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Common sense model of self regulation

Miranda van Lunteren, Margreet Scharloo, Zineb Ez-Zaitouni, Anoek de Koning, Robert Landewé, Camilla Fongen, Roberta Ramonda, Ad A Kaptein, Floris A van Gaalen, Désirée van der Heijde
OBJECTIVE: To investigate if illness perceptions and coping influence the relationship between back pain and health outcomes in patients suspected of axial spondyloarthritis (axSpA). METHODS: In the SPACE cohort regression models were computed at baseline with back pain intensity (0-10) as determinant and health-related quality of life (HRQoL; physical (PCS) and mental component summary (MCS) of the 36-item Short-Form Health Survey (SF-36)) or work productivity loss (WPL) as outcomes...
April 2, 2018: Arthritis Care & Research
Ad A Kaptein, Brian M Hughes, Michael Murray, Joshua M Smyth
Growing evidence suggests that the arts may be useful in health care and in the training of health care professionals. Four art genres - novels, films, paintings and music - are examined for their potential contribution to enhancing patient health and/or making better health care providers. Based on a narrative literature review, we examine the effects of passive (e.g. reading, watching, viewing and listening) and active (e.g. writing, producing, painting and performing) exposure to the four art genres, by both patients and health care providers...
January 2018: Health Psychology Open
Sarah E Duncan, Rachel A Annunziato
OBJECTIVE: This study examined barriers to engagement in self-management behaviors among food-allergic college students (1) within the frameworks of the health belief model (HBM) and common sense self-regulation model (CS-SRM) and (2) in the context of overall risky behaviors. PARTICIPANTS: Undergraduate college students who reported having a physician-diagnosed food allergy (N = 141). Research was conducted from February 2015 through May 2016. METHODS: Participants were recruited from college campuses through email and social media...
July 2018: Journal of American College Health: J of ACH
Maria Karekla, Evangelos C Karademas, Andrew T Gloster
Most health behaviour intervention efforts are adapted from the typical psychological treatment experience and may not take into serious consideration theories specifically developed to describe the process of adaptation to illness. This paper presents a proposal for the combination of a theory about the experience of and adaptation to illness, that is, the Common Sense Model of Self-Regulation (CSM), and an efficient psychological theory and therapy, Acceptance and Commitment Therapy (ACT). Past combinations of CSM with cognitive or cognitive-behavioural interventions have focussed almost only on specific aspects of this model (mostly, illness representations and action plans) and left out other, equally important for a fruitful adaptation to illness, recommendations of the model (e...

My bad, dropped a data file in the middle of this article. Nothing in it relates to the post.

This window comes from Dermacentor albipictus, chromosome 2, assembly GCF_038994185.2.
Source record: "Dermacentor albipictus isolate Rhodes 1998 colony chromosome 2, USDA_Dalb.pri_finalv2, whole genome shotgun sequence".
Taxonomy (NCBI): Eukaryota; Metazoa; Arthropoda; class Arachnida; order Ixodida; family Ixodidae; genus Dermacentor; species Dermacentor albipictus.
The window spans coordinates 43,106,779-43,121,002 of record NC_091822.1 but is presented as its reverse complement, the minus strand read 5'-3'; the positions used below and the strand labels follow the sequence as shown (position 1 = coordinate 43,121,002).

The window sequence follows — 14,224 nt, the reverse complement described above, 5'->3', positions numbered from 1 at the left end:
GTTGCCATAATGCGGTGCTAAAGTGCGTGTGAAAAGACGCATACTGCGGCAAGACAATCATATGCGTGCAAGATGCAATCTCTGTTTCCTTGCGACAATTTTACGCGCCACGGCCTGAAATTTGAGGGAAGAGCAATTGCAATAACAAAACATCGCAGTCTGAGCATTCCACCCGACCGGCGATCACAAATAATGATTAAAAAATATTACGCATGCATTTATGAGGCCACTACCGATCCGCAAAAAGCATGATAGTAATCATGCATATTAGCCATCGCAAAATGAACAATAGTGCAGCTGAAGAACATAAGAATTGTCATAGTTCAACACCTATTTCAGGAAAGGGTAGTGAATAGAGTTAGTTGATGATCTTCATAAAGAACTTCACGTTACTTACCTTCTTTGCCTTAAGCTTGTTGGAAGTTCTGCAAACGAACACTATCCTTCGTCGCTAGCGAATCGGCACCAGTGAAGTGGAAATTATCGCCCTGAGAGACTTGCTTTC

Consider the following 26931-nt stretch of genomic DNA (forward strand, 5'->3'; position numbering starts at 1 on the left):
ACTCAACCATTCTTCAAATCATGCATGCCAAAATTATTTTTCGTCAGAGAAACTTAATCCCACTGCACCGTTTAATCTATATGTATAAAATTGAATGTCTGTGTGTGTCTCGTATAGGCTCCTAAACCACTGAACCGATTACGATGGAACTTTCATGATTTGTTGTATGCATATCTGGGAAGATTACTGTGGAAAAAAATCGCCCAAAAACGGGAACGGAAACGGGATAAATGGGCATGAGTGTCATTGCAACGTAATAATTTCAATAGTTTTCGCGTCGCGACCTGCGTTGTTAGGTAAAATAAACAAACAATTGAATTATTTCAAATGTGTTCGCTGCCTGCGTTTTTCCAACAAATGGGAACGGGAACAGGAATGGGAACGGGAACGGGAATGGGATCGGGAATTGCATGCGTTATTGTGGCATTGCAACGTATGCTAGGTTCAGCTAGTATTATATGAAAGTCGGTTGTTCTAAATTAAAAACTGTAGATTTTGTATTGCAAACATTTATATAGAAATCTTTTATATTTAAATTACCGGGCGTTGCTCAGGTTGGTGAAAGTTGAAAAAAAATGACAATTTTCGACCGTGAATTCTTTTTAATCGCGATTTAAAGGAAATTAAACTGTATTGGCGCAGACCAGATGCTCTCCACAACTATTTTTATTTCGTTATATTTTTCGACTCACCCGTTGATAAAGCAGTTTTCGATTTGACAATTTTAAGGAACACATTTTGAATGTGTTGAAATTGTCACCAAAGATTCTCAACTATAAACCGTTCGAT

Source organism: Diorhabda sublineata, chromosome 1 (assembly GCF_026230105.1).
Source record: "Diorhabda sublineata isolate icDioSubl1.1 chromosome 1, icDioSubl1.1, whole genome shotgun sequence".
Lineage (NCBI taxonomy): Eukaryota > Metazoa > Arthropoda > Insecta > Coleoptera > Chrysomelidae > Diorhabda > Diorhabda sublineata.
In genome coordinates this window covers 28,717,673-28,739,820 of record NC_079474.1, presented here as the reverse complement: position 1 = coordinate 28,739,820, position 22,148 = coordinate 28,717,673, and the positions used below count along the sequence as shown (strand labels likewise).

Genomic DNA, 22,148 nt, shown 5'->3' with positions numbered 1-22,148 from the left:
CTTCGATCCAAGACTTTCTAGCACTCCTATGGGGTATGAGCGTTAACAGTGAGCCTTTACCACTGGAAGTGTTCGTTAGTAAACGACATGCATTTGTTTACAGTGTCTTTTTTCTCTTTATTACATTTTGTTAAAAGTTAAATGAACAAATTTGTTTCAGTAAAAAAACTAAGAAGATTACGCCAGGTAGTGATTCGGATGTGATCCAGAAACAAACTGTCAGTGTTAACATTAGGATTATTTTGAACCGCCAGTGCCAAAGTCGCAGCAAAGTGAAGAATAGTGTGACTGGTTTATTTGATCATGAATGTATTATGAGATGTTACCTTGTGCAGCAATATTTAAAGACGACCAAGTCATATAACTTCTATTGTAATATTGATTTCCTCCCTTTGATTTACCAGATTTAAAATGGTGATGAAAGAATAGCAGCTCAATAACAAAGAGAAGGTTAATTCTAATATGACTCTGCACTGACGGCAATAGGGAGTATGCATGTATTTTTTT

February 15, 2018: Health Psychology Review
Rahul Garg, Abdulkarim Meraya, Pamela J Murray, Kimberly Kelly
Background Vaccine preventable diseases are making a comeback in the US. However, research is lacking on illness representations of vaccine preventable diseases and their application in improving childhood immunization. Objective We utilized the common sense model of self-regulation to examine illness representations of pertussis and their associations with child's receipt of any vaccine, up-to-date vaccination status, and mothers' intentions to follow the recommended vaccination schedule in the future. Methods We developed vaccine worry and vaccine hassles scales to assess mothers' worries and hassles for child vaccination, and used an open ended question to assess mother's illness representations of pertussis...
January 2018: Maternal and Child Health Journal
Eleanor Phillips, Jane Montague, Stephanie Archer
PURPOSE: Worldwide there are nearly 1.1 million new cases of gynaecological cancer annually. In England, uterine, ovarian and cervical cancers comprize the third most common type of new cancer in women. Research with gynaecological cancer patients within 6 months of diagnosis is rare, as is data collection that is roughly contemporaneous with treatment. Our aim was to explore the experiences of women who were, at study entry, within 6 weeks of surgery or were undergoing chemotherapy or radiotherapy...
December 2017: International Journal of Qualitative Studies on Health and Well-being